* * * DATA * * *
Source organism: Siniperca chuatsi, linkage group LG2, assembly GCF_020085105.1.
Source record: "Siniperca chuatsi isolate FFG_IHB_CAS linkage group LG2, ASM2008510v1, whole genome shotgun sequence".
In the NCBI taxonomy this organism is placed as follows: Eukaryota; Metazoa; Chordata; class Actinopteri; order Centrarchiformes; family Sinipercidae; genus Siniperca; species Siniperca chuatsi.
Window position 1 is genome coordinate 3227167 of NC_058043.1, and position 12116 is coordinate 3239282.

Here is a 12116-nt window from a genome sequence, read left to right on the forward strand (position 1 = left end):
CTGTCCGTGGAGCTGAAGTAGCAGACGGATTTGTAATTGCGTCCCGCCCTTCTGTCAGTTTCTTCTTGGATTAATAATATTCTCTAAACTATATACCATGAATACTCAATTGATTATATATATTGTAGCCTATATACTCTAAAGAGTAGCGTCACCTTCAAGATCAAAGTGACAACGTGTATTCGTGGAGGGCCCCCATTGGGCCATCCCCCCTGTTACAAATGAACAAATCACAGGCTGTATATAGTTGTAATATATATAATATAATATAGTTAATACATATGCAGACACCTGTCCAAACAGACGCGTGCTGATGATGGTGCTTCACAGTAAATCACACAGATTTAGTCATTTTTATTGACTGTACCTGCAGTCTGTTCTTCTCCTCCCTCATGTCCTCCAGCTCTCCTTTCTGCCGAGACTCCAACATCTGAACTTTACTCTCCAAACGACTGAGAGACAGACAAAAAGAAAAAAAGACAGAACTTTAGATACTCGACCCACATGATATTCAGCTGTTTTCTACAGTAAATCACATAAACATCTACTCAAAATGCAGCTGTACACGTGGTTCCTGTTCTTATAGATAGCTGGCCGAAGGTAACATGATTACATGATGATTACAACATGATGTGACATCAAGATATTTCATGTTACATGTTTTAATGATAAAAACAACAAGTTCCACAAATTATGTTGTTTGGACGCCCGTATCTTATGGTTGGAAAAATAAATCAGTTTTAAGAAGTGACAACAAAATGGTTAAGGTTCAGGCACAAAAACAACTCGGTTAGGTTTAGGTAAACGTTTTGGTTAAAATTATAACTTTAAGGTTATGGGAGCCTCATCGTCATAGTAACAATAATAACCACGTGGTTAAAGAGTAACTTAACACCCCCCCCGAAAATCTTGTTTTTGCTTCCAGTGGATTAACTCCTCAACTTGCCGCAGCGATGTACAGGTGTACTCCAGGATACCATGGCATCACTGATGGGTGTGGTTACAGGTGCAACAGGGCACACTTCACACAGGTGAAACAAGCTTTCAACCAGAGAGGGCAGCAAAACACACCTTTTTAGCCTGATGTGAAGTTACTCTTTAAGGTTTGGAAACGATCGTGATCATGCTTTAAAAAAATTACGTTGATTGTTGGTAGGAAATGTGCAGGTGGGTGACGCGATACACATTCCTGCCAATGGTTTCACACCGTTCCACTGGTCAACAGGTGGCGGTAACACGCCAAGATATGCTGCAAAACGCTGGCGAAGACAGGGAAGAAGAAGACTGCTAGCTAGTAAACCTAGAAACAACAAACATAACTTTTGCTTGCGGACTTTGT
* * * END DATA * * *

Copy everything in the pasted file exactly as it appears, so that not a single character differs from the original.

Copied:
Source organism: Siniperca chuatsi, linkage group LG2, assembly GCF_020085105.1.
Source record: "Siniperca chuatsi isolate FFG_IHB_CAS linkage group LG2, ASM2008510v1, whole genome shotgun sequence".
In the NCBI taxonomy this organism is placed as follows: Eukaryota; Metazoa; Chordata; class Actinopteri; order Centrarchiformes; family Sinipercidae; genus Siniperca; species Siniperca chuatsi.
Window position 1 is genome coordinate 3227167 of NC_058043.1, and position 12116 is coordinate 3239282.

Here is a 12116-nt window from a genome sequence, read left to right on the forward strand (position 1 = left end):
CTGTCCGTGGAGCTGAAGTAGCAGACGGATTTGTAATTGCGTCCCGCCCTTCTGTCAGTTTCTTCTTGGATTAATAATATTCTCTAAACTATATACCATGAATACTCAATTGATTATATATATTGTAGCCTATATACTCTAAAGAGTAGCGTCACCTTCAAGATCAAAGTGACAACGTGTATTCGTGGAGGGCCCCCATTGGGCCATCCCCCCTGTTACAAATGAACAAATCACAGGCTGTATATAGTTGTAATATATATAATATAATATAGTTAATACATATGCAGACACCTGTCCAAACAGACGCGTGCTGATGATGGTGCTTCACAGTAAATCACACAGATTTAGTCATTTTTATTGACTGTACCTGCAGTCTGTTCTTCTCCTCCCTCATGTCCTCCAGCTCTCCTTTCTGCCGAGACTCCAACATCTGAACTTTACTCTCCAAACGACTGAGAGACAGACAAAAAGAAAAAAAGACAGAACTTTAGATACTCGACCCACATGATATTCAGCTGTTTTCTACAGTAAATCACATAAACATCTACTCAAAATGCAGCTGTACACGTGGTTCCTGTTCTTATAGATAGCTGGCCGAAGGTAACATGATTACATGATGATTACAACATGATGTGACATCAAGATATTTCATGTTACATGTTTTAATGATAAAAACAACAAGTTCCACAAATTATGTTGTTTGGACGCCCGTATCTTATGGTTGGAAAAATAAATCAGTTTTAAGAAGTGACAACAAAATGGTTAAGGTTCAGGCACAAAAACAACTCGGTTAGGTTTAGGTAAACGTTTTGGTTAAAATTATAACTTTAAGGTTATGGGAGCCTCATCGTCATAGTAACAATAATAACCACGTGGTTAAAGAGTAACTTAACACCCCCCCCGAAAATCTTGTTTTTGCTTCCAGTGGATTAACTCCTCAACTTGCCGCAGCGATGTACAGGTGTACTCCAGGATACCATGGCATCACTGATGGGTGTGGTTACAGGTGCAACAGGGCACACTTCACACAGGTGAAACAAGCTTTCAACCAGAGAGGGCAGCAAAACACACCTTTTTAGCCTGATGTGAAGTTACTCTTTAAGGTTTGGAAACGATCGTGATCATGCTTTAAAAAAATTACGTTGATTGTTGGTAGGAAATGTGCAGGTGGGTGACGCGATACACATTCCTGCCAATGGTTTCACACCGTTCCACTGGTCAACAGGTGGCGGTAACACGCCAAGATATGCTGCAAAACGCTGGCGAAGACAGGGAAGAAGAAGACTGCTAGCTAGTAAACCTAGAAACAACAAACATAACTTTTGCTTGCGGACTTTGT